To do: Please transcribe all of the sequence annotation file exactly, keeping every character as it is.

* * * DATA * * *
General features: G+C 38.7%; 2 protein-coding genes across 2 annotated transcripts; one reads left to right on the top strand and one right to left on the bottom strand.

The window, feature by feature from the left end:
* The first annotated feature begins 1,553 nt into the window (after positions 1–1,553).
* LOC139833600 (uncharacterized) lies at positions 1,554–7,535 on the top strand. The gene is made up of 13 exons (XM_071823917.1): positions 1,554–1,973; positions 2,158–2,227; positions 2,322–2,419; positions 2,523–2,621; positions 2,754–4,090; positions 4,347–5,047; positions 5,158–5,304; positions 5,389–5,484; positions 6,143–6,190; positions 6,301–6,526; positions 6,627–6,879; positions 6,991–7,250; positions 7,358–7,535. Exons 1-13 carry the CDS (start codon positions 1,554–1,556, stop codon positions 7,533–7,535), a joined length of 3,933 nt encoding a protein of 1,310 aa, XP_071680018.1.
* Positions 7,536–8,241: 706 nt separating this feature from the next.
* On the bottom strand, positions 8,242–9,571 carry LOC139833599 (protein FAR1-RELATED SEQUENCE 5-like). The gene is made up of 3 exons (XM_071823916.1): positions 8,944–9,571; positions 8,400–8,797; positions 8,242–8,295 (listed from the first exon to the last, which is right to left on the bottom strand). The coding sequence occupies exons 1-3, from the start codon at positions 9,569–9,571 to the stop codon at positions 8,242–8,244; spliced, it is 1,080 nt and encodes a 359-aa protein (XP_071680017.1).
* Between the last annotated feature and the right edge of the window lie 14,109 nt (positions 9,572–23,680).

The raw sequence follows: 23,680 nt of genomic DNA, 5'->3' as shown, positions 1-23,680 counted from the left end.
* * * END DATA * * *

General features: G+C 38.7%; 2 protein-coding genes across 2 annotated transcripts; one reads left to right on the top strand and one right to left on the bottom strand.

The window, feature by feature from the left end:
* The first annotated feature begins 1,553 nt into the window (after positions 1–1,553).
* LOC139833600 (uncharacterized) lies at positions 1,554–7,535 on the top strand. The gene is made up of 13 exons (XM_071823917.1): positions 1,554–1,973; positions 2,158–2,227; positions 2,322–2,419; positions 2,523–2,621; positions 2,754–4,090; positions 4,347–5,047; positions 5,158–5,304; positions 5,389–5,484; positions 6,143–6,190; positions 6,301–6,526; positions 6,627–6,879; positions 6,991–7,250; positions 7,358–7,535. Exons 1-13 carry the CDS (start codon positions 1,554–1,556, stop codon positions 7,533–7,535), a joined length of 3,933 nt encoding a protein of 1,310 aa, XP_071680018.1.
* Positions 7,536–8,241: 706 nt separating this feature from the next.
* On the bottom strand, positions 8,242–9,571 carry LOC139833599 (protein FAR1-RELATED SEQUENCE 5-like). The gene is made up of 3 exons (XM_071823916.1): positions 8,944–9,571; positions 8,400–8,797; positions 8,242–8,295 (listed from the first exon to the last, which is right to left on the bottom strand). The coding sequence occupies exons 1-3, from the start codon at positions 9,569–9,571 to the stop codon at positions 8,242–8,244; spliced, it is 1,080 nt and encodes a 359-aa protein (XP_071680017.1).
* Between the last annotated feature and the right edge of the window lie 14,109 nt (positions 9,572–23,680).

The raw sequence follows: 23,680 nt of genomic DNA, 5'->3' as shown, positions 1-23,680 counted from the left end.